Tips when developing a blended class

Tips for developing and teaching a blended class

I am currently in my third year of teaching a blended class.  In some ways, my blended class is different from what many teachers think about a typical blended class because I designed all of the blended days by myself.  I wanted to highlight a few things that I have realized make a successful blended class.  These can be applied to a blended class or an online class.

  • Start with the same type of activity each day.  As I have two blended days a week, each day at the beginning, students are either completing an EdPuzzle or a journal.  I have found that this helps students tackle the challenge of the full blended day by always having the same task.  Routines do provide good structure for students.
  • However, within these platforms, I am able to vary what my students do.  With an EdPuzzle, they may be watching a vlogger video, a part of a telenovela or a commercial for a product.  I also find out what my students really love and use more videos like it.  Last year, it was Plaza Sesamo!  With Seesaw, I give my students three topics to choose from or they can choose their own topic.  I will also have them reflect on their writing twice a year and write a poem with a partner twice a year as well.
  • My feedback is key to keeping students on task.  It can seem overwhelming to grade a lot of this work that students complete on blended days, but if students know that they do not have to complete the task, they will not.  While I like to ask a lot of open ended questions, I will also ask multiple choice or fill in the blank questions that give students instant feedback.  Therefore, they can tell if they are on the right path.  This year, I am prioritizing asking more follow up questions on their journals as this is what I want to model for them when they have interpersonal activities.
  • It is important to have group work to break up the individual activities.  I will have students interview each other.  They also collaborated on an authentic resource article to create questions for another group.  My class must rely on asking each other questions on the blended days, so the community aspect is very important.
  • I try to house as much of the material in our learning management system/LMS as I can.  We use the platform Haiku/PowerSchool.  I typically use it for online practices and discussions (in addition to having all of the directions for the online page).  Many people like other online sources for discussions like Padlet, but it is nice to have as much of the class in the LMS as I can.  This also helps provide consistency for students.  I haven’t explored Padlet or Flubaroo as much because I stick to my LMS platform.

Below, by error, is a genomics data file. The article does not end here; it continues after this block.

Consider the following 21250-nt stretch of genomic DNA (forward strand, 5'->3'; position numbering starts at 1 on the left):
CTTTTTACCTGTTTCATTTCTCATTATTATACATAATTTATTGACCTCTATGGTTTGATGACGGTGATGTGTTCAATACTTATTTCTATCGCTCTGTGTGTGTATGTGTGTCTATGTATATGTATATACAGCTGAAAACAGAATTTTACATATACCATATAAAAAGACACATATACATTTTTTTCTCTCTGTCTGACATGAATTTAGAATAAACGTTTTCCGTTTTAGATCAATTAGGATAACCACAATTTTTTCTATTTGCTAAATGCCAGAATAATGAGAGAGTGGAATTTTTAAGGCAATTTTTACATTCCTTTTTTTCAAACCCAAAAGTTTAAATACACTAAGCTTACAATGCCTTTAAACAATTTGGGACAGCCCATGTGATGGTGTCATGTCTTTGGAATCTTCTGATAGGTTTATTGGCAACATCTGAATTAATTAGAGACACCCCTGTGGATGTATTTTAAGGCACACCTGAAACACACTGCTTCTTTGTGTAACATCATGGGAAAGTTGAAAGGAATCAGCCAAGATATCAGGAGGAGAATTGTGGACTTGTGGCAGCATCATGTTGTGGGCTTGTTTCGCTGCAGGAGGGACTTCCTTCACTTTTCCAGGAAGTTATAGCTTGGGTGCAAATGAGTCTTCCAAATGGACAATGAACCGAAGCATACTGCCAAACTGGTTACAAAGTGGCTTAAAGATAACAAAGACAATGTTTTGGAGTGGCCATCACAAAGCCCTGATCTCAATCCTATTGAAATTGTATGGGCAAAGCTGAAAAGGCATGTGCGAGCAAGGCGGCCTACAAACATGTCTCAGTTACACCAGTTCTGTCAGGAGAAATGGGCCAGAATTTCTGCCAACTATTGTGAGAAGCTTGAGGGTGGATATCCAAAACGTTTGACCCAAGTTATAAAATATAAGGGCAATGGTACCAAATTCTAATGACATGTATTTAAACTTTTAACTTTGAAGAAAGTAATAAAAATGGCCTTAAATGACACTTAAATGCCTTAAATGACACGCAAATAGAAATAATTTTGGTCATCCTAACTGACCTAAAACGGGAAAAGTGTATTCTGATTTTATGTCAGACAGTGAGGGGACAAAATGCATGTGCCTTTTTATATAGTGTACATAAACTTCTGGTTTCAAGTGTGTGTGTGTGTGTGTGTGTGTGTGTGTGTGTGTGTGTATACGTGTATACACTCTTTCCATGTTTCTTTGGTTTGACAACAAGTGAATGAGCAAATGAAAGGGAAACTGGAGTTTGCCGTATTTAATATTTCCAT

• I try to balance what students are able to do in Spanish.  I do not want them writing in every assignment for the whole 50 minutes.  I make sure that they are reading an authentic resource or listening to a different video.  I felt guilty of this when I was first developing my class to focus on output instead of the input that students could get from different sites and information.  I make sure that within each week, there is at least one speaking activity and one reading activity on the blended days.  This balance can be key to make sure your students do not burn out in the class.
  • Getting feedback from students is also crucial.  Do they feel that the work is manageable or are they overwhelmed?  Do they like the activities that they are doing?  Are you asking them to try too many new technologies at once?  Can they figure out your instructions?  Without my students’ feedback, I would have never developed a successful class.  While I have kept many similar parts of the class, I have also really changed from my first year.

What would you add to my list for a blended or online class?

9 thoughts on “Tips when developing a blended class

  1. Maris,
    I am a Spanish teacher in Arkansas who is at a school that will be going 1to1 next year. This post was very helpful given that I have been charged with advising my department on how to develop blended classes. Do you have any resources or recommendations you can share on where to start and some more insight into the challenges of adapting to this new format. We are all pretty tech savy but have been hamstrung in our implementation of new platforms, like Edpuzzle, because our wifi could not sustain it. We have been promised that this issue will be addressed before distribution of devices. Thanks for all you do!

    1. Hello! I think the most important factor is organization and clarity. Many times, teachers need to be specific about what they expect or they will get much more or much less. In addition, they need to be very clear with instructions for students. I do love EdPuzzle, and I also recommend Seesaw for an online journal if you do not have that built into your LMS. Seesaw doesn’t require a lot of bandwidth. I also am getting into Actively Learn which is like EdPuzzle for reading. Does this help? Let me know if you need more advice!

      1. Maris, I have stumbled upon Instreamia…..are you using this? Did you take the course on how to teach with it?


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